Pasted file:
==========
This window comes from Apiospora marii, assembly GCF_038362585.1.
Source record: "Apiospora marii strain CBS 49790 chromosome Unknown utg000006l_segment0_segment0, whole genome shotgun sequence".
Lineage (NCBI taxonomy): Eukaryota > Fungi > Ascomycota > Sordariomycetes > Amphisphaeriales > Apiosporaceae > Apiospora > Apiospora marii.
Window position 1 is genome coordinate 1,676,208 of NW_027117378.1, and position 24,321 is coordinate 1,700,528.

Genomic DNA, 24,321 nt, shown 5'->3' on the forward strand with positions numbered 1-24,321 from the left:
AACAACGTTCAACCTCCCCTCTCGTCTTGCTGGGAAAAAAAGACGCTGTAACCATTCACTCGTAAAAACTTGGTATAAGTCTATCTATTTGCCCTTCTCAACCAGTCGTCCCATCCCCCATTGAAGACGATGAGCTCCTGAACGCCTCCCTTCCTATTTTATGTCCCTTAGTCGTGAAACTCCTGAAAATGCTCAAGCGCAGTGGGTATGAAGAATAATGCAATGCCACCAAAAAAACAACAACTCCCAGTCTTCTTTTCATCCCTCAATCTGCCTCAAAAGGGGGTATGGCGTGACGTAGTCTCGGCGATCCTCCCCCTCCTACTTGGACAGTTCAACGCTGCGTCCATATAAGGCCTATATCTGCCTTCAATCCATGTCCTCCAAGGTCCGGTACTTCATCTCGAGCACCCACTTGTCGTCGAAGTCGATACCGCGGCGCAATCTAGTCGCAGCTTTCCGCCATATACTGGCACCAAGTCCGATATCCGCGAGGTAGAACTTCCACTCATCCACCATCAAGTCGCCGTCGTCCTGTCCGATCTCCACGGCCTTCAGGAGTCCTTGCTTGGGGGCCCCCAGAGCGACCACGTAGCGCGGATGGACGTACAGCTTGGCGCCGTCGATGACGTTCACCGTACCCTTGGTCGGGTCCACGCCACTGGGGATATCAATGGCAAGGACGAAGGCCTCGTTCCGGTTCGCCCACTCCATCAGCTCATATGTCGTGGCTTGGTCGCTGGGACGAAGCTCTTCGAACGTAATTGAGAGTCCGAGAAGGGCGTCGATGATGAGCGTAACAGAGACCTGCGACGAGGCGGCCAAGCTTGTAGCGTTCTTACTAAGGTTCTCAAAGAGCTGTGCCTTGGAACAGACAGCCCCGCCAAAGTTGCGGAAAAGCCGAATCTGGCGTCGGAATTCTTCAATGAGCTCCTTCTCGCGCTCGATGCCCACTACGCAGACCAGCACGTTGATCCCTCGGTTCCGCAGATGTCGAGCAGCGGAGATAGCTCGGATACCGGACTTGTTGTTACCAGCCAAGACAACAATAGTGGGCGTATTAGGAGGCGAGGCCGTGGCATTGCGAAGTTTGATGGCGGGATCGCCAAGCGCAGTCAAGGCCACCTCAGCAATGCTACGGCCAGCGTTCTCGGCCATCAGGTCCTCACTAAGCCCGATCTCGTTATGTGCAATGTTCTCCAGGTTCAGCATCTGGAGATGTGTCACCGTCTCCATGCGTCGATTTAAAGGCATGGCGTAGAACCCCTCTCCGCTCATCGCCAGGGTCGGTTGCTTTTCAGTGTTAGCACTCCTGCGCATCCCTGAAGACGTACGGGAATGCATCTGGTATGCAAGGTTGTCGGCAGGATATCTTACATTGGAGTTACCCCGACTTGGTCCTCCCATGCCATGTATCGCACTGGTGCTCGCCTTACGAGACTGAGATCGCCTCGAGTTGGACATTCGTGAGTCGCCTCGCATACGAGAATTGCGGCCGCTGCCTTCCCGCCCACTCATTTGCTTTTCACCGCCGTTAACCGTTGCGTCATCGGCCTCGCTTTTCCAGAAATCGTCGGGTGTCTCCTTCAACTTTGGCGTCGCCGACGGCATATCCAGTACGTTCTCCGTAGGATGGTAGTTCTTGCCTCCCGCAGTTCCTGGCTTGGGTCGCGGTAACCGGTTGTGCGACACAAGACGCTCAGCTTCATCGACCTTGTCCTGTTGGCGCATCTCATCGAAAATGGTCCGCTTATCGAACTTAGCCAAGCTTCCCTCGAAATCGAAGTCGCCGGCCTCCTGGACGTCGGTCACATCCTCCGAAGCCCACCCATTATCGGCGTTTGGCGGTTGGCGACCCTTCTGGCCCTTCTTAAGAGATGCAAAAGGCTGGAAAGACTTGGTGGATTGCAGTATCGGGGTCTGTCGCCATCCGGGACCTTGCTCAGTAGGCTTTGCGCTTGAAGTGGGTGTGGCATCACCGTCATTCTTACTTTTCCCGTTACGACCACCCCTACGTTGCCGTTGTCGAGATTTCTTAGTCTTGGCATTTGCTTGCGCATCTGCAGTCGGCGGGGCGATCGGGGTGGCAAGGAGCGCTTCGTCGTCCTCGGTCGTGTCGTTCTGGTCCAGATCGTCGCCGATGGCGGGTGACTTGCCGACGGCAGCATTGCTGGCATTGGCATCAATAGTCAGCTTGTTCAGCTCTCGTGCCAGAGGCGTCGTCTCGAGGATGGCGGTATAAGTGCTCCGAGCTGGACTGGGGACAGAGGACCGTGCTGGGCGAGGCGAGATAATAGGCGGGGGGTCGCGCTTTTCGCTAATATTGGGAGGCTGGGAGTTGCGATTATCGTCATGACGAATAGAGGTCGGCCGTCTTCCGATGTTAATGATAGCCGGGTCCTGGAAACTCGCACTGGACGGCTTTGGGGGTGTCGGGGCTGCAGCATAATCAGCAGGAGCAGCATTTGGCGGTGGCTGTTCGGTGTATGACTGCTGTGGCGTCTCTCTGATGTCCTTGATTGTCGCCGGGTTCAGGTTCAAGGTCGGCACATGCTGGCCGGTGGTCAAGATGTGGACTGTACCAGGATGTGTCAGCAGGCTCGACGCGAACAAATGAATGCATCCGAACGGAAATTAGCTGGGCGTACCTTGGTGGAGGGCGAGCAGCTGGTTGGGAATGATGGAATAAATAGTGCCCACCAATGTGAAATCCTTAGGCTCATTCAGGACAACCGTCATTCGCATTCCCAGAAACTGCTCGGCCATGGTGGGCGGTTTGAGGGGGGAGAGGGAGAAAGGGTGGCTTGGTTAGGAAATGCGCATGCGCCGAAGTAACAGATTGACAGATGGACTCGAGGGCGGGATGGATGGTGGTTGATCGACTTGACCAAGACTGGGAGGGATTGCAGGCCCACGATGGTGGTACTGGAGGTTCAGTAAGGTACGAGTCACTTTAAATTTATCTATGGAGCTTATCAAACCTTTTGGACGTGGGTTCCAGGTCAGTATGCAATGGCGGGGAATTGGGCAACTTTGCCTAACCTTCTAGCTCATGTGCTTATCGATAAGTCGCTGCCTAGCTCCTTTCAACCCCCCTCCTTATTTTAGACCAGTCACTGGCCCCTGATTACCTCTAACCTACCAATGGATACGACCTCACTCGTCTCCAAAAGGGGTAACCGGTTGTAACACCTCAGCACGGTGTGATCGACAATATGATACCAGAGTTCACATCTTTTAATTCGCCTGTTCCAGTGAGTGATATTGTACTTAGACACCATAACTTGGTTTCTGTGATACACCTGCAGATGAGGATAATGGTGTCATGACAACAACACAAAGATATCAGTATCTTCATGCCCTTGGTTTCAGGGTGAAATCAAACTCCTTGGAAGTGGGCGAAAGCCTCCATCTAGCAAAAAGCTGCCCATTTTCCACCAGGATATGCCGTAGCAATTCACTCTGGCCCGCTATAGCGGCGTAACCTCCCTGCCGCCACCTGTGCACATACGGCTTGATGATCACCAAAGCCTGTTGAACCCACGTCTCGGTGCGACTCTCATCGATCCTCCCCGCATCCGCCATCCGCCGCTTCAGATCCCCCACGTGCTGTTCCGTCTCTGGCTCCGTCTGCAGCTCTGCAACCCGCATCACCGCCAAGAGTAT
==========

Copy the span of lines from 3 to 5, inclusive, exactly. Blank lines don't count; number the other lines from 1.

Lineage (NCBI taxonomy): Eukaryota > Fungi > Ascomycota > Sordariomycetes > Amphisphaeriales > Apiosporaceae > Apiospora > Apiospora marii.
Window position 1 is genome coordinate 1,676,208 of NW_027117378.1, and position 24,321 is coordinate 1,700,528.

Genomic DNA, 24,321 nt, shown 5'->3' on the forward strand with positions numbered 1-24,321 from the left: